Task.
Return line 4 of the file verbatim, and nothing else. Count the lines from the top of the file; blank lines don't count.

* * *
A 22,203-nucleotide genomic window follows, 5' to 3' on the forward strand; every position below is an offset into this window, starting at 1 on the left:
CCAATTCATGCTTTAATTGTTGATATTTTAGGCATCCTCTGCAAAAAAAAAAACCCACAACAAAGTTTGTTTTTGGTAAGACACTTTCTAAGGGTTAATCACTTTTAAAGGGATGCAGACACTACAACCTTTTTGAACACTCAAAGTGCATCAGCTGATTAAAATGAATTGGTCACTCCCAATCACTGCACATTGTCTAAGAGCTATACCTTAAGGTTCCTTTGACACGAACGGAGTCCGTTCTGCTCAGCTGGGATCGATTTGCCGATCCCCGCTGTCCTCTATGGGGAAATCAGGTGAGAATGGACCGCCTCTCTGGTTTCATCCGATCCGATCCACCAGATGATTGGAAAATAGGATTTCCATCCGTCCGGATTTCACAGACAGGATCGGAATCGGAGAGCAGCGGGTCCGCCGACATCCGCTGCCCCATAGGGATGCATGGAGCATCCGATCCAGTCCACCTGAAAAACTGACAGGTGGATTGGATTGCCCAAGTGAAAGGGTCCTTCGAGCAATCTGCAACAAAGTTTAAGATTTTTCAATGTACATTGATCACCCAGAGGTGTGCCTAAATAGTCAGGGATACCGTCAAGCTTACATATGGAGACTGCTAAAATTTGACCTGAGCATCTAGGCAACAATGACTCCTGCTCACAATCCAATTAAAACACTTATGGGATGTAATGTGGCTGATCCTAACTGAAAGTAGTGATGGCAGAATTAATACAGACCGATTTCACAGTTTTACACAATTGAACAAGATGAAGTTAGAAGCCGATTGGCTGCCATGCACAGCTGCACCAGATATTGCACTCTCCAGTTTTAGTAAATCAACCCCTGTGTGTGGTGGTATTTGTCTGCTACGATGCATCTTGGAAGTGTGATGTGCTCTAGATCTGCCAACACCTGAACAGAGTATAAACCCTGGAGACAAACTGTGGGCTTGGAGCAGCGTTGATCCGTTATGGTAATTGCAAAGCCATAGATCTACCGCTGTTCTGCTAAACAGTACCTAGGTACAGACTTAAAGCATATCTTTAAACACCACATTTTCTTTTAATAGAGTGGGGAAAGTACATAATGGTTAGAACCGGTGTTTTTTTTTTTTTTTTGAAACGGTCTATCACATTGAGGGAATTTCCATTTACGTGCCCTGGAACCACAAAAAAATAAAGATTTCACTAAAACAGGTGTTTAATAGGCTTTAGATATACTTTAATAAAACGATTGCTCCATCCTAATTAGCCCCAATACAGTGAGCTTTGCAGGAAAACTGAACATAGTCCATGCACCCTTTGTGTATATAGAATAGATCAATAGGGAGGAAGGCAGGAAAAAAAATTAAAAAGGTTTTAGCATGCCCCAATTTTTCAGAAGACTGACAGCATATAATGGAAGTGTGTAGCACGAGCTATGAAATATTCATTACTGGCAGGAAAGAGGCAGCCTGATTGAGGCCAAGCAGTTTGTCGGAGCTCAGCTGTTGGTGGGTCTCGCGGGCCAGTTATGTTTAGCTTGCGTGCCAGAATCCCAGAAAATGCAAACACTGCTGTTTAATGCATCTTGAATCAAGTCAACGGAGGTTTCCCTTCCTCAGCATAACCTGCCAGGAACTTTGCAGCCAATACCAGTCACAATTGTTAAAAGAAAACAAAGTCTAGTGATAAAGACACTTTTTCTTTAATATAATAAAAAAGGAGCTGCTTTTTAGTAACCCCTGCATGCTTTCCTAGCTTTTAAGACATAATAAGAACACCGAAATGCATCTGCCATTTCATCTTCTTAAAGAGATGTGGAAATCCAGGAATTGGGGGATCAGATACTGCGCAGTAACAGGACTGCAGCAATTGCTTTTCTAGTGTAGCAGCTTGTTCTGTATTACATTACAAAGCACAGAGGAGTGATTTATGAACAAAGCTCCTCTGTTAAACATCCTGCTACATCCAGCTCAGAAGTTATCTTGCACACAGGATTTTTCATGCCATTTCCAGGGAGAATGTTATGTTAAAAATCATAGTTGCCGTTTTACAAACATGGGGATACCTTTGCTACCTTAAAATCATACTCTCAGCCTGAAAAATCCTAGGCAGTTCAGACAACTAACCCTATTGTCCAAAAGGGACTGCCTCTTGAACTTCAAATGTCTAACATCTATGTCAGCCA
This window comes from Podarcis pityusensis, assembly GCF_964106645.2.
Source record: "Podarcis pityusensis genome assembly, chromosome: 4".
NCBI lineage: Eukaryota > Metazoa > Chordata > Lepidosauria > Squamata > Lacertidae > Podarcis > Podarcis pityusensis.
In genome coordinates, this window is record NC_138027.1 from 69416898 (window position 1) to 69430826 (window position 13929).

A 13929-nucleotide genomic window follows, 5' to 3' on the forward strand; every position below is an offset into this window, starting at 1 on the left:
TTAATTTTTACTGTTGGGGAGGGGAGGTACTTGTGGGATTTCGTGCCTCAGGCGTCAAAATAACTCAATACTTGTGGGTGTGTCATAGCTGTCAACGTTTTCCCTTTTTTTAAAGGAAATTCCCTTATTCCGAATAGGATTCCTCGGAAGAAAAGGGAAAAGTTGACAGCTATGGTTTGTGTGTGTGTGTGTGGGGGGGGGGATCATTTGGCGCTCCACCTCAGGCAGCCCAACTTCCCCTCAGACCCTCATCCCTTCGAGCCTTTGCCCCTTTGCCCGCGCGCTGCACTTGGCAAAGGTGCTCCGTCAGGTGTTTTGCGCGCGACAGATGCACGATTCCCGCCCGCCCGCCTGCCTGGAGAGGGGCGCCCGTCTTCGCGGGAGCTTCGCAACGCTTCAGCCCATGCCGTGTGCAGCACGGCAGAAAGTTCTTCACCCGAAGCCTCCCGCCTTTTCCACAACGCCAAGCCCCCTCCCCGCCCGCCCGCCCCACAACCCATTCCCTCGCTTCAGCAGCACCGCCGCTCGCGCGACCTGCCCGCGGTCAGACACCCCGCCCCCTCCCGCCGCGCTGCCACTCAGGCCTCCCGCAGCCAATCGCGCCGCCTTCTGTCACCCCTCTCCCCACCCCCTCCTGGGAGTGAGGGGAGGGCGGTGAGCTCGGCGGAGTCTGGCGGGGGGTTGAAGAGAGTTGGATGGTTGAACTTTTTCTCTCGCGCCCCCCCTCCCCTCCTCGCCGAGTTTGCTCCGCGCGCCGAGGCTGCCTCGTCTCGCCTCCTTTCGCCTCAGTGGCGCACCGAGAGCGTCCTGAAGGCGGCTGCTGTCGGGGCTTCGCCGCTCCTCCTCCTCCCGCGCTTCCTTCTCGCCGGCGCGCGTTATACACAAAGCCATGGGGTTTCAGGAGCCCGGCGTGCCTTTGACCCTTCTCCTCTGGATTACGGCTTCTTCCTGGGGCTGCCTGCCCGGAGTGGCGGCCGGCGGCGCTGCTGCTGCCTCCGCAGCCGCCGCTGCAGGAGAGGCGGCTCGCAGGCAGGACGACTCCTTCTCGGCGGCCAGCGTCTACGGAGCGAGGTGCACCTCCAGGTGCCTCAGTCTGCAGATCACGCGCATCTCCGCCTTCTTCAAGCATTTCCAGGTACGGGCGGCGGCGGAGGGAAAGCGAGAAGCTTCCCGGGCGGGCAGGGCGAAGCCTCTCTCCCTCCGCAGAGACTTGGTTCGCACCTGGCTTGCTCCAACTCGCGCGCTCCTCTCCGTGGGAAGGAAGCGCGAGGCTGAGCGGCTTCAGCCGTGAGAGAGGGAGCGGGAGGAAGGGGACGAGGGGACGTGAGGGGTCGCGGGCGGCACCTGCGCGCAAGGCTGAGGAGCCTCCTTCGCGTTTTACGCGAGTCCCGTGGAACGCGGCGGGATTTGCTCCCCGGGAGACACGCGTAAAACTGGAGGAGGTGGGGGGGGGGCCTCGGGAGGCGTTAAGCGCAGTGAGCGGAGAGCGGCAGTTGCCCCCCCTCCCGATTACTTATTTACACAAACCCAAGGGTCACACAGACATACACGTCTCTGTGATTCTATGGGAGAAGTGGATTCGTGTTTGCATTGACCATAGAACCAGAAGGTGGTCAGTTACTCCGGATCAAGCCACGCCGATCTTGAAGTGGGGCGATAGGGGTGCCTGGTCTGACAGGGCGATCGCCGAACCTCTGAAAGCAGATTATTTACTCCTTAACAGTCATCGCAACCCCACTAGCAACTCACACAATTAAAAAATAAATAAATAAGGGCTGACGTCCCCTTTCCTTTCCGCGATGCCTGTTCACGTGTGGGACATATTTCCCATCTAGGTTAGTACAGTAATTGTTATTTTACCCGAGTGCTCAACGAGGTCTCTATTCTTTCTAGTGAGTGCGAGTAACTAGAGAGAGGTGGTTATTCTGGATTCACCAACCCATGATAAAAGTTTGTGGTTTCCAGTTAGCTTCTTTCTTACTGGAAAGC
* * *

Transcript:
Source record: "Podarcis pityusensis genome assembly, chromosome: 4".